The Compliant Assistance and Exploration SpAce Robot (CAESAR) is DLR’s consistent continuation in the development of force/torque controlled robot systems. It is designed for a variety of on-orbit services e.g. assembly, maintenance, repair, and debris removal in LEO/GEO. The dexterity and diversity of CAESAR will push the performance of space robotics to the next level in a comparable way as the current intelligent and sensor based service robots changed robotics on earth.
With the development of the space-qualified robotic system CAESAR (Compliant Assistance and Exploration SpAce Robot), the Institute of Robotics and Mechatronics at DLR (DLR RM) is continuing the work on on-orbit servicing that began with DEOS. The seven degrees of freedom (DoF) robotic system is intended to be capable of catching satellites in LEO/GEO, even ones that are in tumbling, and/or non-cooperative states. The dexterity and sensitivity of CAESAR enables assembly, maintenance, and repair of satellites.
The basis is DLR’s world-famous light-weight robot technology (LWR III) which was successfully transferred to KUKA, one of the world’s leading suppliers of robotics. CAESAR is the space qualified equivalent to the current service robot systems for manufacturing and human-robot cooperation.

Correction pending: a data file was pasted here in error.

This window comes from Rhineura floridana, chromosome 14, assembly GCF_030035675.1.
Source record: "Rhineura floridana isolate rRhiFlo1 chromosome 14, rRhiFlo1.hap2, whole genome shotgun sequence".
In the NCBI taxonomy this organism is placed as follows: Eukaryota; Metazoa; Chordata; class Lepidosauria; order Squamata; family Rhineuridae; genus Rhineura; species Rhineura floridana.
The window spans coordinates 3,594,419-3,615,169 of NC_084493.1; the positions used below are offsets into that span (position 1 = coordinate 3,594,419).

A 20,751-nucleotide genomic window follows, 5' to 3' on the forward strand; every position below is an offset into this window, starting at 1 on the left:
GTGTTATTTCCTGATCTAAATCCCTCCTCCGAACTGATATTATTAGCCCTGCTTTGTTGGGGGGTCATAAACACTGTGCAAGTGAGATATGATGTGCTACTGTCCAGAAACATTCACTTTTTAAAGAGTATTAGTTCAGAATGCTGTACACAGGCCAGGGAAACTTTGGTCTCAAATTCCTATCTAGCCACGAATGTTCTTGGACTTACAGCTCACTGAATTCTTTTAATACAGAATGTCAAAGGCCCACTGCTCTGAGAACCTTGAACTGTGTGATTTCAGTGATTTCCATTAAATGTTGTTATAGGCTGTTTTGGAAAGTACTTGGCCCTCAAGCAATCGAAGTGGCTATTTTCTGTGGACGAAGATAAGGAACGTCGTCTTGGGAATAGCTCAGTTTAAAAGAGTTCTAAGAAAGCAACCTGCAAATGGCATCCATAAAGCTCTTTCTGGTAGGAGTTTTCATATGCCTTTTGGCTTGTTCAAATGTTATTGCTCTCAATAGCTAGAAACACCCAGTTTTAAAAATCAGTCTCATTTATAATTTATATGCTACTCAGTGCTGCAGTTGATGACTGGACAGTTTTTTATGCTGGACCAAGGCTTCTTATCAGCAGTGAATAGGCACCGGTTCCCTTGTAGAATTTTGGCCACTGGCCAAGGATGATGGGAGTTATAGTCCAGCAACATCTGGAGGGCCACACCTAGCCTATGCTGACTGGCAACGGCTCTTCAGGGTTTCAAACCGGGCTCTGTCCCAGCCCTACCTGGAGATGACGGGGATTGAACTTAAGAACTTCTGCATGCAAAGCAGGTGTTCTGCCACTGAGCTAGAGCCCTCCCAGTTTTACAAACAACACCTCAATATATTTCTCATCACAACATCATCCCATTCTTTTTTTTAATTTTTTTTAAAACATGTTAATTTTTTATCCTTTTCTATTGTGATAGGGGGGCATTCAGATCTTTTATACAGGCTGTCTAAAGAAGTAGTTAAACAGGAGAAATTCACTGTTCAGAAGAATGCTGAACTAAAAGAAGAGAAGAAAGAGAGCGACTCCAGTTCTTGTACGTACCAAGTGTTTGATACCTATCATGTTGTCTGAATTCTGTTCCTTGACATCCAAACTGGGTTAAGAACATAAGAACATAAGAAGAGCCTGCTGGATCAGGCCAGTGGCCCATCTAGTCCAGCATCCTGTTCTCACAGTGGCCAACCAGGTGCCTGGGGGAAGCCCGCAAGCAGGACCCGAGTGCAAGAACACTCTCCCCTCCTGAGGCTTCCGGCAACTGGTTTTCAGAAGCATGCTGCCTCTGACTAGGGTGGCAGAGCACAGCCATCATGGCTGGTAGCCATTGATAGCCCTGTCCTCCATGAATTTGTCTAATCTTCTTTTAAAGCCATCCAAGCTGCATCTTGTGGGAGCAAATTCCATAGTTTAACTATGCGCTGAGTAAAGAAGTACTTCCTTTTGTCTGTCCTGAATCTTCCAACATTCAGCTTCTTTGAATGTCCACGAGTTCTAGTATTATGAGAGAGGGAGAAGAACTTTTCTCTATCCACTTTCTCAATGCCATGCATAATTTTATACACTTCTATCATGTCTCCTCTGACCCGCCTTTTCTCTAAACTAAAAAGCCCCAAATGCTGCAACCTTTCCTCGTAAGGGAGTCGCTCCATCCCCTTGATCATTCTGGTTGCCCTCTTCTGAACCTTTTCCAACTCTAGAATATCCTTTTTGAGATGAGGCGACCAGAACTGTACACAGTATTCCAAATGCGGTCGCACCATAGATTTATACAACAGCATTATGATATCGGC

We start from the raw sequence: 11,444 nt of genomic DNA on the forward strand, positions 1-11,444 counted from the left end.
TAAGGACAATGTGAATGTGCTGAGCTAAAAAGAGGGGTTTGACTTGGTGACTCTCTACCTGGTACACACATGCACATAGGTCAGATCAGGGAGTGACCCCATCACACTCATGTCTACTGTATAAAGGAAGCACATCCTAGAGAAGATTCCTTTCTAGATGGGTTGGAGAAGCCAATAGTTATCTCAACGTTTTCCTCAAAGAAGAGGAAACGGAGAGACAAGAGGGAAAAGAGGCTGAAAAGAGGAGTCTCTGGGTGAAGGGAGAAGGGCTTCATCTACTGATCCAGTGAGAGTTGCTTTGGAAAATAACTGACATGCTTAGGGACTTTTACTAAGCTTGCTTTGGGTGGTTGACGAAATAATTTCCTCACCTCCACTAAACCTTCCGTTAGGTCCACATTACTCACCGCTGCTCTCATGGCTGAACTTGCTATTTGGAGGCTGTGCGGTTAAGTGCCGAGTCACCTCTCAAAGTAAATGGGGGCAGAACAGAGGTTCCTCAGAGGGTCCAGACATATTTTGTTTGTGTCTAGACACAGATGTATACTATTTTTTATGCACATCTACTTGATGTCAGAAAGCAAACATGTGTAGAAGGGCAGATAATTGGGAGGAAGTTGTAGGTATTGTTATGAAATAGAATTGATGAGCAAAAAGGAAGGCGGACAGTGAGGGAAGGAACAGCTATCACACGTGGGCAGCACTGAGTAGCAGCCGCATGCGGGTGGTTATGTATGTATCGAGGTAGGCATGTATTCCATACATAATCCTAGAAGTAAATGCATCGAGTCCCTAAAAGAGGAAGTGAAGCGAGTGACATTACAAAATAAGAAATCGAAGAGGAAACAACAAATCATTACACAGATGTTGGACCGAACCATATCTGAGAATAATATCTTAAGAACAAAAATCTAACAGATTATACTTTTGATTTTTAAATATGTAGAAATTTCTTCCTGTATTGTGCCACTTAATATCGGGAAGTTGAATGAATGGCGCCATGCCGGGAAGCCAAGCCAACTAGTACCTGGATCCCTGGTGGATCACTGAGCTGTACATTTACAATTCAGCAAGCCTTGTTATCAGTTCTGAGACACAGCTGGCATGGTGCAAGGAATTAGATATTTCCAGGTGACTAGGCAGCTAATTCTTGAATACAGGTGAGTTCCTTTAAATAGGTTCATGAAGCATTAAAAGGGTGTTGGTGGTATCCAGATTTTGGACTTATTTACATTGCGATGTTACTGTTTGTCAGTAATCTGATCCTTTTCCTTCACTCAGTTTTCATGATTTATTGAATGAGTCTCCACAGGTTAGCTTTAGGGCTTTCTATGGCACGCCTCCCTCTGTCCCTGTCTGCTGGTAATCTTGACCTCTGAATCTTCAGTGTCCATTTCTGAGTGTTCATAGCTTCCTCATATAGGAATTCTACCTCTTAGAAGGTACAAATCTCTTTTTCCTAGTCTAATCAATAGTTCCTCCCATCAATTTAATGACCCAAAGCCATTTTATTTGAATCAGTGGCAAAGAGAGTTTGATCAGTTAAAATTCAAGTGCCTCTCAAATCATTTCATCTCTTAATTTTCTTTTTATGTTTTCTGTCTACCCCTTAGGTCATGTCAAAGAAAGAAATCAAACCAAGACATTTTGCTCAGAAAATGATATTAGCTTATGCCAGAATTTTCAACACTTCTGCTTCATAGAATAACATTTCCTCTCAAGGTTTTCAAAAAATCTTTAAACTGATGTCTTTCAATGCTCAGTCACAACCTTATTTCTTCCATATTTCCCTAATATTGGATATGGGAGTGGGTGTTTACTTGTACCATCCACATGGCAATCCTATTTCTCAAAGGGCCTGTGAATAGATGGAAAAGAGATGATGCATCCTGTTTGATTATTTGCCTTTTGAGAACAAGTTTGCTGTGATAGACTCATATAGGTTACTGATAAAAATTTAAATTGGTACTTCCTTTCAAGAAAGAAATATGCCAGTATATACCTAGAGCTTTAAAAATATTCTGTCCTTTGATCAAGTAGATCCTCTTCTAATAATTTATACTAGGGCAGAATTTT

For CAESAR, DLR RM is developing the entire robot system including the robotic hardware and core functionalities for On-Orbit-Servicing. These include complete control of the robot, on-board task management, and stereo-based visual servoing, for instance to perform high precision assembly tasks. For grasping a non-cooperative satellite, a robust, dynamically adjustable robot path is generated on the ground. The basis is a prediction of the satellite‘s tumbling at the time of grasping. Once the satellite has been grasped, the total system is stabilized by the robot arm so that no more relative motions occur between the two satellites. The single robotic activities are to be performed semi-autonomously, in teleoperation, including telepresence mode.
Building Block Concept: The key to CAESAR’s high performance is intelligent impedance and position controlled joints. Each joint is a building block for setting up diverse robot kinematics depending on the different mission goals. The scalability of the robot is determined by the number of joints and the length of the links. CAESAR’s seven DoF enables it to meet the dexterity and the kinematic redundancy requirements.
Cartisian control of the robot Tool Center Point (TCP):
Extending the impedance controller, the CAESAR arm can behave compliantly, while maintaining TCP position. The compliant behavior is triggered if any part of the robot detects contact with the environment. Compliance is a significant safety feature in dynamic environments or in close vicinity to the astronauts.
CAESAR is to be developed for space exploration and assistance
joint from CAESAR arm, without electronic box for control
Structural part for the base of the CAESAR arm